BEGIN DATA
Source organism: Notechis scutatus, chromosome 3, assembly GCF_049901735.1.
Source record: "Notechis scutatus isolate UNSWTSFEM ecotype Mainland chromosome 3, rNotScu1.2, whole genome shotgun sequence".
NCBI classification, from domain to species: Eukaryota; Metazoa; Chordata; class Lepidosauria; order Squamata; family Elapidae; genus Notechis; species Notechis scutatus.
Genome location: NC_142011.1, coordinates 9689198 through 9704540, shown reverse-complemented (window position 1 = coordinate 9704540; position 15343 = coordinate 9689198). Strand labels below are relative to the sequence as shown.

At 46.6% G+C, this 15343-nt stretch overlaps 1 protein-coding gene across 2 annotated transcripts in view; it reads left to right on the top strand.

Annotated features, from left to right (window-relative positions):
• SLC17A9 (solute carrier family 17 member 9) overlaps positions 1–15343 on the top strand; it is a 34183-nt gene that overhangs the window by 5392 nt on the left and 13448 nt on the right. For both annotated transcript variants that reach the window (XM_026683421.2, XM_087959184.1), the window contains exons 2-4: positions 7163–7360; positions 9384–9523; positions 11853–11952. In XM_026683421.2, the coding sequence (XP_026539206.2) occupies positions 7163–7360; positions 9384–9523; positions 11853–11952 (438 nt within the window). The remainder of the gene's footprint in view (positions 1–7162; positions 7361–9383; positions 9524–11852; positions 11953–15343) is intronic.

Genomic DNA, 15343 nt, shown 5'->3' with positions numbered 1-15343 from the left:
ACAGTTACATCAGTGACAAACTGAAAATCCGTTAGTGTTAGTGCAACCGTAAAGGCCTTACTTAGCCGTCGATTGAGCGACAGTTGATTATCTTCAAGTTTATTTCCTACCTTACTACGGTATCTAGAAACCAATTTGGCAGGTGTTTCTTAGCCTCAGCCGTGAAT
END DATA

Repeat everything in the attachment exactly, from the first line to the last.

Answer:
Source organism: Notechis scutatus, chromosome 3, assembly GCF_049901735.1.
Source record: "Notechis scutatus isolate UNSWTSFEM ecotype Mainland chromosome 3, rNotScu1.2, whole genome shotgun sequence".
NCBI classification, from domain to species: Eukaryota; Metazoa; Chordata; class Lepidosauria; order Squamata; family Elapidae; genus Notechis; species Notechis scutatus.
Genome location: NC_142011.1, coordinates 9689198 through 9704540, shown reverse-complemented (window position 1 = coordinate 9704540; position 15343 = coordinate 9689198). Strand labels below are relative to the sequence as shown.

At 46.6% G+C, this 15343-nt stretch overlaps 1 protein-coding gene across 2 annotated transcripts in view; it reads left to right on the top strand.

Annotated features, from left to right (window-relative positions):
• SLC17A9 (solute carrier family 17 member 9) overlaps positions 1–15343 on the top strand; it is a 34183-nt gene that overhangs the window by 5392 nt on the left and 13448 nt on the right. For both annotated transcript variants that reach the window (XM_026683421.2, XM_087959184.1), the window contains exons 2-4: positions 7163–7360; positions 9384–9523; positions 11853–11952. In XM_026683421.2, the coding sequence (XP_026539206.2) occupies positions 7163–7360; positions 9384–9523; positions 11853–11952 (438 nt within the window). The remainder of the gene's footprint in view (positions 1–7162; positions 7361–9383; positions 9524–11852; positions 11953–15343) is intronic.

Genomic DNA, 15343 nt, shown 5'->3' with positions numbered 1-15343 from the left:
ACAGTTACATCAGTGACAAACTGAAAATCCGTTAGTGTTAGTGCAACCGTAAAGGCCTTACTTAGCCGTCGATTGAGCGACAGTTGATTATCTTCAAGTTTATTTCCTACCTTACTACGGTATCTAGAAACCAATTTGGCAGGTGTTTCTTAGCCTCAGCCGTGAAT